For example, under the scheme data will be retained that records the phone numbers of people talking to each other and the duration of the call, but not what was said. In relation to email, information about email addresses and timing will be retained but not the subject line or content of those emails. And to clear up any uncertainty that may have arisen following confused statements from the Government late last year, while the scheme will record IP addresses allocated by internet service providers to devices because of the importance of that information to police in investigations of serious crime, the scheme will not require the retention of data that would reveal a person’s web-browsing history.
Concerned about a number of aspects of the proposed data retention regime, which the Government chose not to introduce with an exposure draft of legislation, Labor pressed the Prime Minister to allow time for proper consideration of the Government’s Bill by the Parliamentary Joint Committee on Intelligence and Security (‘the Intelligence Committee’). Labor was insistent that this inquiry include adequate time for the public, legal bodies and key stakeholders to make submissions, and for public hearings to be held.
In scrutinising the Data Retention Bill, Labor members of the Intelligence Committee worked to improve the efficacy of the proposed regime, while at the same time introducing significant improvements to the data security, oversight and accountability mechanisms under which the proposed regime would operate.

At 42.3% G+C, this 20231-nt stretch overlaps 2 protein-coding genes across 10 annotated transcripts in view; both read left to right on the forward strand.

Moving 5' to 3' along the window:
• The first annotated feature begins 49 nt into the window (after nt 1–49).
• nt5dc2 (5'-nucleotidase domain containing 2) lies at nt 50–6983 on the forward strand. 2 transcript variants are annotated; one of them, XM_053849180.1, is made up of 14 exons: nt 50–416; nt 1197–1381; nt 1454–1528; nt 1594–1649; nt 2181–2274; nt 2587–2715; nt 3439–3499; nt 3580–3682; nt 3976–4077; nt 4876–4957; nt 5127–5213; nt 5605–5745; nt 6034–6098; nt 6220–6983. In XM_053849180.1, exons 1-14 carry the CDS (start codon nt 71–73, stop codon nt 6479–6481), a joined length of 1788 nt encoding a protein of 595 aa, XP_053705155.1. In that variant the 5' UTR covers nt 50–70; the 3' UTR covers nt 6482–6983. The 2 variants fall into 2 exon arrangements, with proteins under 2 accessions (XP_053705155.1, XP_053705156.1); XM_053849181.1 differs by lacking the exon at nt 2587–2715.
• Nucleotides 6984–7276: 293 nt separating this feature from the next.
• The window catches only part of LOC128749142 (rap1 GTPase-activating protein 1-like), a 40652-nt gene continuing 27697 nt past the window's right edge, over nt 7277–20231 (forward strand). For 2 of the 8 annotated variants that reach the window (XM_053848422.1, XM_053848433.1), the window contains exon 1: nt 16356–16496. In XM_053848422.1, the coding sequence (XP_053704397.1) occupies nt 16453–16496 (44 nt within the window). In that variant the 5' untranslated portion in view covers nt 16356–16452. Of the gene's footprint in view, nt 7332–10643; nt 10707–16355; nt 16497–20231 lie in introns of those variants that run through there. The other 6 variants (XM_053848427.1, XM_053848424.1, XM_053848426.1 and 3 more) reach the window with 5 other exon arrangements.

I believe that these improved safeguards are essential to protecting the privacy of Australians, and to giving the Australian community confidence that their personal data will not be compromised or misused. These measures will help to maintain and strengthen public confidence in our law enforcement and security agencies; a confidence that underpins the effectiveness of these agencies by ensuring a close working relationship with the community they protect.
The Intelligence Committee’s report on the Data Retention Bill, released on 27 February this year, vindicates Labor’s view that this Bill required careful consideration. The Intelligence Committee unanimously concluded that very substantial changes to the Bill were required, and made 38 recommendations for improvements to the Bill.
A number of general and specific concerns regarding the Bill were raised with the Intelligence Committee through the hundreds of submissions received, and at the public hearings of the Committee. Labor carefully considered these concerns and worked through the Committee to develop recommendations to respond to them.
Labor members secured recommendations for a number of significant improvements to the way in which the proposed data retention scheme will operate, with a particular emphasis on improved oversight and accountability measures. I am pleased that the Abbott Government has acknowledged the many shortcomings of the Bill introduced by the Minister for Communications introduced last year, and that the Government has now accepted all of the Intelligence Committee’s recommendations.
There were several key improvements to the Bill that were supported by Labor and that are the subject of bipartisan recommendations of the Intelligence Committee. All of these recommendations to improve the Bill have been accepted by the Government.